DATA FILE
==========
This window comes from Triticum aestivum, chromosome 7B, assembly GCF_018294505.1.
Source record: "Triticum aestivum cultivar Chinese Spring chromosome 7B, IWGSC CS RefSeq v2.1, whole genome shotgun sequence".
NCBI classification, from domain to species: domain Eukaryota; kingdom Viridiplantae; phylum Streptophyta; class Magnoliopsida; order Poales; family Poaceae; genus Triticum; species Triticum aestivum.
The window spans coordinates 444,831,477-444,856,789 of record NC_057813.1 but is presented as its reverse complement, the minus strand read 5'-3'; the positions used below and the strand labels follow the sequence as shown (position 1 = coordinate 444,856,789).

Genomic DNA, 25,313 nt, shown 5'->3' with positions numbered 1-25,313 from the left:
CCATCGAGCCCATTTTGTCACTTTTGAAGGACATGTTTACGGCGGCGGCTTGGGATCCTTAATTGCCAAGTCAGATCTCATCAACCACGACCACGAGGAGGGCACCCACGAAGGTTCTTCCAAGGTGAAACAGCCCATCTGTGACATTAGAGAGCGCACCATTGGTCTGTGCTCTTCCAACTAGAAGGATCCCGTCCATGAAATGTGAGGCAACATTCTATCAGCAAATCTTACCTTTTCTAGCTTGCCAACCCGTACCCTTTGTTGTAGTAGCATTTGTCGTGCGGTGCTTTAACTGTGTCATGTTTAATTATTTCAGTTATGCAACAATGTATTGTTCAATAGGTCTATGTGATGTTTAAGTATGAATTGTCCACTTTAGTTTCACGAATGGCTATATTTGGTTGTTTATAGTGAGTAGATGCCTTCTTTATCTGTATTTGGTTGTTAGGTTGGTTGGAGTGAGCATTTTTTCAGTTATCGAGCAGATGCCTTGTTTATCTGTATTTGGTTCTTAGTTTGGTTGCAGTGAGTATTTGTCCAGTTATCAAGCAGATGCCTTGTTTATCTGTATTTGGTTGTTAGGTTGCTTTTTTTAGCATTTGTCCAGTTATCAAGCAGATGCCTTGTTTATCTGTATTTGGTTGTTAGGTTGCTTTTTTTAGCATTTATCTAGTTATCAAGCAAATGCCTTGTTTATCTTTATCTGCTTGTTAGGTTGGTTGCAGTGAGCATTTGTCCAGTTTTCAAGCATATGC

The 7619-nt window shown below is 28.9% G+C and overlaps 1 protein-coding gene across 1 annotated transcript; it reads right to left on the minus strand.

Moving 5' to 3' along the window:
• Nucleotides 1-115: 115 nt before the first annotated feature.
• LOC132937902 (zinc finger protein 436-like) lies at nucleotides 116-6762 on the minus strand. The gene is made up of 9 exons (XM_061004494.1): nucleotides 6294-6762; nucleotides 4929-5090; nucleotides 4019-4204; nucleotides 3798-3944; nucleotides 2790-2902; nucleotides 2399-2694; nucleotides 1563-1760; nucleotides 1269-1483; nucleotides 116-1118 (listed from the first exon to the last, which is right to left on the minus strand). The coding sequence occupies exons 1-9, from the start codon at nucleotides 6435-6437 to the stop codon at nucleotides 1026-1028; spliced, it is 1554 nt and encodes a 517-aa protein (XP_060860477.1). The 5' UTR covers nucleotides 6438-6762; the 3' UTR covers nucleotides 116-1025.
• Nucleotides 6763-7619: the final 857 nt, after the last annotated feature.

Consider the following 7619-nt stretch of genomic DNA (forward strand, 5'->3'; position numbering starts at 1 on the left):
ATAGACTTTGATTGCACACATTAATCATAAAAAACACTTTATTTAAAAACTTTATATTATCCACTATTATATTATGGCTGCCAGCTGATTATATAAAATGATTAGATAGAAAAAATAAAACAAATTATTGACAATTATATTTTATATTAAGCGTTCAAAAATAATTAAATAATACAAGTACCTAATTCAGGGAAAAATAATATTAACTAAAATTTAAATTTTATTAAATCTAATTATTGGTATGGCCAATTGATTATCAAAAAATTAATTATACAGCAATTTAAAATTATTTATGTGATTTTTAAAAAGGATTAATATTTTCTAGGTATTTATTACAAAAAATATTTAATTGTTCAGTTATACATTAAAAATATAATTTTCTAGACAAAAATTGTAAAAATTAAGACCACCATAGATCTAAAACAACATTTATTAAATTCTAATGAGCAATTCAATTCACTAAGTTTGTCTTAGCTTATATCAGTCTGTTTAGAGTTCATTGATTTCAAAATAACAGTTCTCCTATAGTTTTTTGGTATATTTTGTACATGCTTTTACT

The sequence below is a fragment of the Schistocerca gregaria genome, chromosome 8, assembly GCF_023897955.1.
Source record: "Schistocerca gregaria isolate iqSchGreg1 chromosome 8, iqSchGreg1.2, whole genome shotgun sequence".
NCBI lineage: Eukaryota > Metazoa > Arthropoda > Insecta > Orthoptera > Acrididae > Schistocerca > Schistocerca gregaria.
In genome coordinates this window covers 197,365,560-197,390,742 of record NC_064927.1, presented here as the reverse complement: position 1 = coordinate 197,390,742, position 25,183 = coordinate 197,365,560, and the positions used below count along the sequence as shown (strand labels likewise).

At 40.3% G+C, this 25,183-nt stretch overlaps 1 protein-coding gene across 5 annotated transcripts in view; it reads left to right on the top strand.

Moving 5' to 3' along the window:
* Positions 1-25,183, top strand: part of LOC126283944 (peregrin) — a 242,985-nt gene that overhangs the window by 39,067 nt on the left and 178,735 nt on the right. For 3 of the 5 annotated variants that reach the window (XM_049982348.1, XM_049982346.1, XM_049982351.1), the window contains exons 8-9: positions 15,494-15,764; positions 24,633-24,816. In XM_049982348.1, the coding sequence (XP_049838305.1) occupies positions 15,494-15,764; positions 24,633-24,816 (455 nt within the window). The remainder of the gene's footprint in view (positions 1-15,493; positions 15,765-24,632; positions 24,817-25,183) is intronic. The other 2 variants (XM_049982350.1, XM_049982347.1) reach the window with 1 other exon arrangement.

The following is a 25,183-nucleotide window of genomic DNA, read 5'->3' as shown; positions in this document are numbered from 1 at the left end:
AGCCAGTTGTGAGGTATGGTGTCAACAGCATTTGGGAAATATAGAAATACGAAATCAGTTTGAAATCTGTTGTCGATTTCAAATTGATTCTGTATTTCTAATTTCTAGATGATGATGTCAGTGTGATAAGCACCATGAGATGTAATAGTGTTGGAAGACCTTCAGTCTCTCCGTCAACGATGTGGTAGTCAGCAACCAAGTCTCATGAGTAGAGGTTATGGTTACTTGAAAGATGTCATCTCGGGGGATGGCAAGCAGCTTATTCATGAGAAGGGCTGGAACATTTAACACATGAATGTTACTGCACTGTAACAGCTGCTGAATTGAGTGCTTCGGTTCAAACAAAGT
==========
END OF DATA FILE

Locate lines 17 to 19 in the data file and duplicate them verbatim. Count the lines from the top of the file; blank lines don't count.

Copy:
In genome coordinates this window covers 197,365,560-197,390,742 of record NC_064927.1, presented here as the reverse complement: position 1 = coordinate 197,390,742, position 25,183 = coordinate 197,365,560, and the positions used below count along the sequence as shown (strand labels likewise).

At 40.3% G+C, this 25,183-nt stretch overlaps 1 protein-coding gene across 5 annotated transcripts in view; it reads left to right on the top strand.

Moving 5' to 3' along the window: